POVERTY is forcing the sale of war-time flying gear used by North Yorkshire Battle of Britain ace James “Ginger” Lacey, the pilot who chased and shot down a German bomber which attacked Buckingham Palace.
The items were given to Wetherby-born Lacey’s last flying pupil, Chris Lodder, by Lacey’s wife following the fighter pilot’s death in 1989, aged 72.
His financial circumstances are now forcing him to sell the items, which include a leather flying helmet issued In 1941, oxygen mask and goggles which were dented when the pilot bailed out.
Mr Lodder, whom Lacey taught to fly when he was an instructor at Bridlington in the 1980s, said he felt bad about having to sell the items but had the support of Lacey’s daughter Min.
“I had a heart attack a couple of years back and I’m only working part-time so it’s a case of being stuffed for money,” he said. “I had a word with Min about it because obviously I feel really bad about it but she said, ‘what would the old man have said? ‘Christ, it’s only a bl**dy hat – get rid’.”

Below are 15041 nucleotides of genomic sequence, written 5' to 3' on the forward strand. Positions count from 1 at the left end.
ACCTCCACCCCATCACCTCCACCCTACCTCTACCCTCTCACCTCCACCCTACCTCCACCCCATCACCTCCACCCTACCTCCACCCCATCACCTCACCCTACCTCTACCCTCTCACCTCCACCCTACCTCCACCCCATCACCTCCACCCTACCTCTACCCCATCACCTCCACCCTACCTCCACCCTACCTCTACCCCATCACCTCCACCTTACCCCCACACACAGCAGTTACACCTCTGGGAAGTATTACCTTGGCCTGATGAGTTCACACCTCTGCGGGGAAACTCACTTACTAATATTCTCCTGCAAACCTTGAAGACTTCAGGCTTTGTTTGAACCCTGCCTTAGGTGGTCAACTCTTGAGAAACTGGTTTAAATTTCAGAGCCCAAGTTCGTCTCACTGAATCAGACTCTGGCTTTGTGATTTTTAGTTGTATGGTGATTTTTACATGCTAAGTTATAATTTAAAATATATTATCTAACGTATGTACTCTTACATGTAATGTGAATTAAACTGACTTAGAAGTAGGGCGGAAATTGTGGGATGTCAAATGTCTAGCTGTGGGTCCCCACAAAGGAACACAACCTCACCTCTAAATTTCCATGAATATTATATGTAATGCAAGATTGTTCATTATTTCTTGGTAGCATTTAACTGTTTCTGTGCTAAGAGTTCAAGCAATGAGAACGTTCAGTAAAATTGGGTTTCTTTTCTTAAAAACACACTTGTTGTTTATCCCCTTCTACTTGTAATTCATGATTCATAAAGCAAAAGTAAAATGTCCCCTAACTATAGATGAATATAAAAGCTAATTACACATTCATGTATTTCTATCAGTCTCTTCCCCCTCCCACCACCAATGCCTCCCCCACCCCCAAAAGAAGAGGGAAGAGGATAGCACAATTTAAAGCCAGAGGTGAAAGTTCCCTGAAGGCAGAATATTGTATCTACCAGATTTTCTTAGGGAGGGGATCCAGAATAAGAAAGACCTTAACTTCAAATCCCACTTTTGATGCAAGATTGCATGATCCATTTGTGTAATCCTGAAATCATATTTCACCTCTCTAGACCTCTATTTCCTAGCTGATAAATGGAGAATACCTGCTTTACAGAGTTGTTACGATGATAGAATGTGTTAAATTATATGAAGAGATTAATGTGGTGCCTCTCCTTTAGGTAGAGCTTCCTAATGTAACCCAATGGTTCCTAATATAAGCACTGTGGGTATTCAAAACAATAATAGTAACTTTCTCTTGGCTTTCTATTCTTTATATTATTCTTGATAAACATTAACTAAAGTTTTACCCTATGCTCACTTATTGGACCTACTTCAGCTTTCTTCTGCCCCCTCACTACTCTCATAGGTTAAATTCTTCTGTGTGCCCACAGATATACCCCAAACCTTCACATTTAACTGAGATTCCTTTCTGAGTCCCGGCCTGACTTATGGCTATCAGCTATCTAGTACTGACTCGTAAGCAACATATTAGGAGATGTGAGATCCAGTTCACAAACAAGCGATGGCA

Lacey, who was educated at King James’ Grammar School in Knaresborough, ended the war with a tally of 28 destroyed enemy aircraft to his credit. Eighteen of these were gained when Lacey was flying a Hurricane in the Battle of Britain, making him the second highest Battle of Britain ace.
His exploits with 501 Squadron sounded like the stuff of fiction but his best known “kill” occurred in September 1940 when he chased and shot down a German Heinkel He 111 bomber that attacked Buckingham Palace.
“That was the one that really mattered to him,” said Mr Lodder. “He took off in fog to go after the guy. They said ‘you can’t go up’ and he said ‘I’m bl**dy going’. He got him but the guy in the back of the bomber shot off his radiators.
So he’d smashed both aircraft really and had to bail out. He said ‘give that gunner his due – it was a hell of a shot. The floor just opened up under my feet and I could see daylight.’
“He’d lost his radiators and just carried on flying until his engine seized up.”
Min Lacey said her father would have approved of the sale.
The auction takes place today at Arthur Johnson & Sons in Nottingham and starts at 10am.